A review in a recent article of the urgency of the situation emerging from scientific study is sobering. The diagram developed in this article is based upon information published in Science magazine showing an assembled curve known as "the wheelchair", which is a temperature chart that tracks the historic carbon levels precisely. It's documented with lots of other science measurements in a Climate Change summary and update page being maintained by Guy McPherson.
In order to show the essence of the situation that we're in, and anticipating the decision that the world will need to come to in December of 2015 in Paris, I've appended the diagram to lay out the kind of future that we'll be effectively deciding on, just to clarify the issue. As you can see, human civilization emerged and flourished over 10,000 years during a time of very benign conditions consisting of a balanced ecosystem with abundant plant and animal life. This ecosystem was fairly self-regulating in that the carbon was balanced by living systems. That mechanism is nearly gone now, having been decimated by human habitation. We are now creating a new mass extinction, wiping out countless species. On top of that, the carbon spike we've created is pulling a massive trigger, and the system now has a minimal capacity to balance and is beginning to wobble. The Climate Change Institute at the University of Maine is now tracking these climate anomalies on a daily basis.
This spike in carbon that shows on the chart is unprecedented - its rate of increase is faster than anything in the total record of geological history. Before humanity existed, the carbon and temperature had periods where these conditions existed, but these changes ocurred over thousands of years, not in the extreme spike of the 200 years of our industrial age. The atmospheric carbon was absorbed and trapped by the ecosystem which ultimately balanced out after the last ice age.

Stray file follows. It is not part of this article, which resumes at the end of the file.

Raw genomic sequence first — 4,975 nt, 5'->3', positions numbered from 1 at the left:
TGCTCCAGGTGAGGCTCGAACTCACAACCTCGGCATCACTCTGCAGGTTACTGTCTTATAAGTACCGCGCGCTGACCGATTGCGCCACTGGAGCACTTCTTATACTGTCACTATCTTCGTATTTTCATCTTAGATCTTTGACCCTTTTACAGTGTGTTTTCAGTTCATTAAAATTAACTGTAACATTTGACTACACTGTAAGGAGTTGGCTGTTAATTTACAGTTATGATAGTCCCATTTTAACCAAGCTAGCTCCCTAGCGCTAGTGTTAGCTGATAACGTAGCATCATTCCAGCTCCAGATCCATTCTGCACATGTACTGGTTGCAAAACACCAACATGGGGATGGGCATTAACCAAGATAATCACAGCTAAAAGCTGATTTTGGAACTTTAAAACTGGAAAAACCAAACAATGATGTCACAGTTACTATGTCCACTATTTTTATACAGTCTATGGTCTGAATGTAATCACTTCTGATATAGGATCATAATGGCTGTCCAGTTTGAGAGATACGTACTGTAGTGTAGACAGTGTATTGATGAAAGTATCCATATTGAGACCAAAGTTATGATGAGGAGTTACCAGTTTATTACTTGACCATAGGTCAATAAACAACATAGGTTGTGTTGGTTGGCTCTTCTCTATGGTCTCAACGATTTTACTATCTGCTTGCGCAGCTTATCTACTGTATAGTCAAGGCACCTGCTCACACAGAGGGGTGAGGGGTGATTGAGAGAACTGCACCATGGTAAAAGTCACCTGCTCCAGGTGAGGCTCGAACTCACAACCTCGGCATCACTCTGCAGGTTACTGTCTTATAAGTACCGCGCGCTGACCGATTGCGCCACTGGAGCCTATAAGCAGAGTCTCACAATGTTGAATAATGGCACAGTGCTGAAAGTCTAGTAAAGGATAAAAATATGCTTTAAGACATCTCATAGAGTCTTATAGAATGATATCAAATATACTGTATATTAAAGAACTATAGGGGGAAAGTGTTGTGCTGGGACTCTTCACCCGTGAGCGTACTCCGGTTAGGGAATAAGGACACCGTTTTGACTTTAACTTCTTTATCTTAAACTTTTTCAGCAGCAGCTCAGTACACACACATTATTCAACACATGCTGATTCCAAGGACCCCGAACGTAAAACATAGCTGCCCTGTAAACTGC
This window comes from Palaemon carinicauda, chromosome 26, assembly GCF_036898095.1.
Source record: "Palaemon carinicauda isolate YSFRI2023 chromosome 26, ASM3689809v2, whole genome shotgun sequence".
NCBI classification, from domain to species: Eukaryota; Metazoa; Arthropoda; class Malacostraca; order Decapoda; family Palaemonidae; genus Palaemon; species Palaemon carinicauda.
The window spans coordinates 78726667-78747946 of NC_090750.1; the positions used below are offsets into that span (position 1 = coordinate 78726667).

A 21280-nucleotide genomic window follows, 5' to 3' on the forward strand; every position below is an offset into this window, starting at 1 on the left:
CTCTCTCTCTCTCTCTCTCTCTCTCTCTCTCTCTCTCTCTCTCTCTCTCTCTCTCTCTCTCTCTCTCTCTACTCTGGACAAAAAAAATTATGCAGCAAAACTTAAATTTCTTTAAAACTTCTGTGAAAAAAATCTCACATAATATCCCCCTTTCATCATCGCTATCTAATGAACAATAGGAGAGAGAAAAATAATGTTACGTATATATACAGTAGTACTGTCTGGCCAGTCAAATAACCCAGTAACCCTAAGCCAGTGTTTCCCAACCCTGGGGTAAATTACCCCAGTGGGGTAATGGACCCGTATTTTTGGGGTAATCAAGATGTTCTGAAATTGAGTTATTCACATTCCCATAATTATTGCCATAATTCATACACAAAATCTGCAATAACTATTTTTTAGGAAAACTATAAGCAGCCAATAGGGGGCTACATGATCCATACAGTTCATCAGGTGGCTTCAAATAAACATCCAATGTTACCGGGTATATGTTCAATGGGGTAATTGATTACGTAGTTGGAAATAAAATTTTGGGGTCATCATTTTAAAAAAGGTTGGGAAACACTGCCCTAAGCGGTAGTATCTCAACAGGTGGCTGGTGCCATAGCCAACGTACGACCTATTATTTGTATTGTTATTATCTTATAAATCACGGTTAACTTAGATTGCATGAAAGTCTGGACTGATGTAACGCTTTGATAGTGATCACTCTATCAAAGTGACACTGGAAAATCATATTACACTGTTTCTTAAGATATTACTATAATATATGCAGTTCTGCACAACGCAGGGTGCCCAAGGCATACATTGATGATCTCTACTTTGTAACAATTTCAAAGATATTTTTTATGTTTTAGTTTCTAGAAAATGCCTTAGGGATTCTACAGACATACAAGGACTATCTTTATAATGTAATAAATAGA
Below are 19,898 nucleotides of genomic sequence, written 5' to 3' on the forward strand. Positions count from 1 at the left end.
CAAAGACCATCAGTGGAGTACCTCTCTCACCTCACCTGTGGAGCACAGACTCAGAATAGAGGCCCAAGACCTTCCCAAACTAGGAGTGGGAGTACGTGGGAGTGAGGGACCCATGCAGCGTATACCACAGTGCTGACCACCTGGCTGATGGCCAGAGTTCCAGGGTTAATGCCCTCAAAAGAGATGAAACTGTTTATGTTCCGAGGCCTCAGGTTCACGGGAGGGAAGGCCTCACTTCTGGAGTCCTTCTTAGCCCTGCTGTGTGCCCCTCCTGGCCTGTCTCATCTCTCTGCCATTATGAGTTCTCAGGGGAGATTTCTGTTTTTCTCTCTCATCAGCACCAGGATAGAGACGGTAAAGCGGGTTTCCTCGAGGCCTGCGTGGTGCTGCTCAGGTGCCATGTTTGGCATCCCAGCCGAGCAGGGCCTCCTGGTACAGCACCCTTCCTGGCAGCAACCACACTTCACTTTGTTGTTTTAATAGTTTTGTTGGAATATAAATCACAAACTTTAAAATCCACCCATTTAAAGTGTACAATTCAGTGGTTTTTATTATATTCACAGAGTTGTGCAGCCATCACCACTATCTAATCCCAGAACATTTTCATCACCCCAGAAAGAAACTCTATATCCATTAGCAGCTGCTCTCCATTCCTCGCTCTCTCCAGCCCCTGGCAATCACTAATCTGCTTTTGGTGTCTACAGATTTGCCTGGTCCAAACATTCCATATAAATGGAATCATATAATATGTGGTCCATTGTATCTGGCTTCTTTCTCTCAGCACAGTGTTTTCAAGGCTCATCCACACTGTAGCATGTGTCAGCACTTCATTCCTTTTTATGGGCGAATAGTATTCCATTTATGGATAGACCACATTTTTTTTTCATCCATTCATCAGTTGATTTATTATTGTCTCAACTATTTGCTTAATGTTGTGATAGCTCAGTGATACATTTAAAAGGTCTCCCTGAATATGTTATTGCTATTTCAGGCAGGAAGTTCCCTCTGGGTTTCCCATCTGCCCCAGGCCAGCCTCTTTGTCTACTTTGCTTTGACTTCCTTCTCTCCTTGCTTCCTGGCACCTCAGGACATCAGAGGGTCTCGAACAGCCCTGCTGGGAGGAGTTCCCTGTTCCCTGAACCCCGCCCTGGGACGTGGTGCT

The astronomically rapid release of heat and carbon by human activities, which this planet has never seen before except during extinction events (there have been five) is triggering catastrophic climate anomalies that are destabilizing a very weakened ecosystem that no longer has any reserve capacity to absorb the shock.
The IPCC's AR5 fifth assesssment report, Part 2, has just been released, and their consensus is that we're experiencing an already dangerous impact on the global climate. A summary of the high points is here. A video from this report - Working Group II - Climate Change 2014: Impacts, Adaptation, and Vulnerability, goes into further depth on their perspective.
The responsibility for a solution lies ahead of us in Paris next year, and it simply consists of an equitable global agreement on emissions by all countries that rapidly cuts back on all fossil fuel use. As a strategy, all countries need to enact policies and laws that will enable them to arrive simultaneously at the agreed-on goal of zero emissions. Large and rich energy consumers will need to curb their energy use faster than the poorer countries. The poorer countries will not be asked initially to make large sacrifices but must agree that they will strive to reach zero carbon emissions at the same time as everyone else. Rich nations will assist them so they do not have to sacrifice their social or environmental goals but poor countries need to understand that they will be held accountable and not exempt from the unified global effort. Without this concerted global effort the strategy will fail, and there won't be much left to do about it.
Even then, we're probably out of time. From Climate Code Red: After 30 years of climate policy and action failure, we are in deep trouble and now have to throw everything we can muster at the climate challenge. This will be demanding and disruptive, because there are no longer any non-radical, incremental paths available.